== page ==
Re: ‘Rookie Realtor bummed by ‘buyers’ remorse‘ (June 15)
Quit?…Would you want your Realtor to quit? Winners look adversity in the eye and barge through it. The one common ingredient in every successful person is the desire to overcome when everyone says no. Turn your frustration into motivation. Convert your perspiration into inspiration. You are at a crossroad not in your career but in your life. You have equity in your career, now cash it in. Your future customers will be impressed by your tenacity and further propel you to a great level of success. This can only happen on one condition: you have to believe in yourself. Remember if you quit, you will not be saying no to your real estate career, you will be saying no to something much more costly–your will to win!…Hang in there.
Einbinder Consulting Group
I am a second-year rookie. My first year I sold $4 million worth of real estate. You need to call people you know and let them help you get the word out. Always wear your name tag everywhere you go. My family is a great help to me. Also my company. We have a great company. All our rookies have done pretty well.
Your first deal is out there. Hang in! When all works well, it is worth it.
You may come across too pushy to your clients. Relax, talk to them as if you’re meeting new friends. Most important–listen to what they really are looking for in a home. Don’t waste your time or their time.
I’ve only been a Realtor for a short time and have had a lot of heartaches. I’ve had clients have me show them homes for weeks, even months, then see a house, call the listing agent instead of me, and place a deal.
You are right, a deal is a deal, but in this game it’s not always true, and same with loyalty. Take a deep breath, try to continue full time with maybe a part-time job to help support your life style.
I’m not with a big firm, but a family-run office, and I secured by first deal in less then a month. Maybe there is too much completion where you work? Try another firm.
I work in the real estate field and I am a mother as well, and my opinion is that you should either quit or just pursue this goal part time. It is putting a lot of strain on your family. It seems like your talents may lie in another area. You are obviously a very hard worker with a great attitude. Maybe there is something else you could do that we be more enjoyable and profitable for you.
A year is a long time to go without any earnings at all, while at the same time forking out plenty of your time and money. Only you can make the decision of whether you should keep with it or gracefully backdown on a temporary basis until you’ve aquired more contacts and/or prospects. I guess a good question to ask yourself would be: How many times would you allow yourself to lose money in bad stock investments before you decide to change your investment strategy?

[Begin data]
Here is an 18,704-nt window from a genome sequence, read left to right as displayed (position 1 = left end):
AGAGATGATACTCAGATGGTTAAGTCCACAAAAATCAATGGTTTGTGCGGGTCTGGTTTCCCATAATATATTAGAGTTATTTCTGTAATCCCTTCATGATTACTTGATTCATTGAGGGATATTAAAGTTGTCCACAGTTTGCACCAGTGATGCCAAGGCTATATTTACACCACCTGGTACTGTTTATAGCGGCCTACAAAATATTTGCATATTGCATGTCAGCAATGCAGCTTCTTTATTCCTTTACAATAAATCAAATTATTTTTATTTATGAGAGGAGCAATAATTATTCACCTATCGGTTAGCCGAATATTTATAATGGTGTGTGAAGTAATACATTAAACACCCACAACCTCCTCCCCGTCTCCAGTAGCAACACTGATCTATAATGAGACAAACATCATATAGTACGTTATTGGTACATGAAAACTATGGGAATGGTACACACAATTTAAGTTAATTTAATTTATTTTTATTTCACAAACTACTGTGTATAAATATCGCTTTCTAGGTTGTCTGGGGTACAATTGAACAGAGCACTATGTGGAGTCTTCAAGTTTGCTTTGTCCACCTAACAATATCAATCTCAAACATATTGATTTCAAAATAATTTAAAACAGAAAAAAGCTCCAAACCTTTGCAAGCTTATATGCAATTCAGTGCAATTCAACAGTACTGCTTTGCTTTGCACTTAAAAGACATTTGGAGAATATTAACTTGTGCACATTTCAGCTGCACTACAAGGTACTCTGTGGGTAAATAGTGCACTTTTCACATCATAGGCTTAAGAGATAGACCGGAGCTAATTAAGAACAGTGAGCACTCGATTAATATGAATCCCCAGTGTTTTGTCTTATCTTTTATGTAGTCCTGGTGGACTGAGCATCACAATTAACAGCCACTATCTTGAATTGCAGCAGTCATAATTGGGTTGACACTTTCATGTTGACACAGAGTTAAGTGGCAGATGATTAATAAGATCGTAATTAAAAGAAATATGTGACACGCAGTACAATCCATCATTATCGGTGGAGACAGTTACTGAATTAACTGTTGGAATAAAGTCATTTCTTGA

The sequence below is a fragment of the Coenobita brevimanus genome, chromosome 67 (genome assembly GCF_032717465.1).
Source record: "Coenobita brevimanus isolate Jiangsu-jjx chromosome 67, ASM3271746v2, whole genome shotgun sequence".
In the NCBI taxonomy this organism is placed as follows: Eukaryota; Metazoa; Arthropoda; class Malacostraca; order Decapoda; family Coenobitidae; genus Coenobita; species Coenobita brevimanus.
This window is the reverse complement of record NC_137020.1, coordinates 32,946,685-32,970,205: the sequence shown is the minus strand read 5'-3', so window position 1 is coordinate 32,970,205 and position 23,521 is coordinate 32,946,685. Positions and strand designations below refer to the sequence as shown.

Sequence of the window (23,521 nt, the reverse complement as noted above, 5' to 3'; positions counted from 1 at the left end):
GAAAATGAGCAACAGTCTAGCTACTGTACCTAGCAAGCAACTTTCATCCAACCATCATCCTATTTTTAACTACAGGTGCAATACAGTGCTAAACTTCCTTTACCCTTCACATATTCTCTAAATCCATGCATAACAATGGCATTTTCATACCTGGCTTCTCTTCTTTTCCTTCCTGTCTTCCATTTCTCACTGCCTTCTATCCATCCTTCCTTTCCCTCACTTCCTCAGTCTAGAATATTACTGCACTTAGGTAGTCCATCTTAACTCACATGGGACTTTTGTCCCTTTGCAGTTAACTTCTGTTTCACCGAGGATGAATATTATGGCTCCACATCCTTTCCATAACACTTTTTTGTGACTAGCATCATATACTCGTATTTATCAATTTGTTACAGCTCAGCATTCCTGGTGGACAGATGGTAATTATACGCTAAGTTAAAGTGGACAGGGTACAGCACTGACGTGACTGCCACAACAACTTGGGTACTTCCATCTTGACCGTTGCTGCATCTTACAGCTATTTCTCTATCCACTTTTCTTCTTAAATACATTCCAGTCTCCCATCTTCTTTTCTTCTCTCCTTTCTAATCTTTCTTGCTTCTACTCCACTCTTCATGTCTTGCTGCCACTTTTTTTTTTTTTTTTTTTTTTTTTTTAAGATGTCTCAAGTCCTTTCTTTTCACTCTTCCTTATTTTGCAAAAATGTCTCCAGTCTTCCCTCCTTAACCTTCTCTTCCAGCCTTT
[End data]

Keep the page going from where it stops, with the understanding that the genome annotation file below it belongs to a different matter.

Rival Realty Inc.
I’m sorry to hear about your first transaction falling apart. I really sympathize with you. Like you, I am also new to selling real estate. I have been an active Realtor since January 2004; however, call me lucky, I have already represented five buyers in sales that closed and I am working with six more buyers currently.
Why did you choose real estate? What made you feel that you had enough friends, family or contacts to join the ongoing team of Realtors? What is your niche market? Do you work with lenders? Have you ever tried the lending side of real estate?
My background as a bank manager for the past seven years has created an army of opportunities for me; thankfully, I was very liked and appreciated at the bank that I worked for so they included me in programs such as featured Realtors and home-buying workshops.
The sky is the limit with real estate. Being that the market is going to take a dive in the next few years, it’s a good idea to focus on a particular portion of real estate (buyers), since we will now be entering a buyer’s market. Keep in mind that our commission will slightly drop as the market decreases as well.
I think you should stay in real estate. One thing my husband has taught me is expect the worse, don’t count your chickens until your they hatch. Like you, I am an optimistic person, but in this business to survive you have to expect the worse scenario and express it to all the parties involved.
I truly hope your luck gets better. Go to friends and family first. Referrals is the best marketing tool in this business.
Got tips, ideas or advice for the Rookie Realtor? Send them to Rookie@inman.com.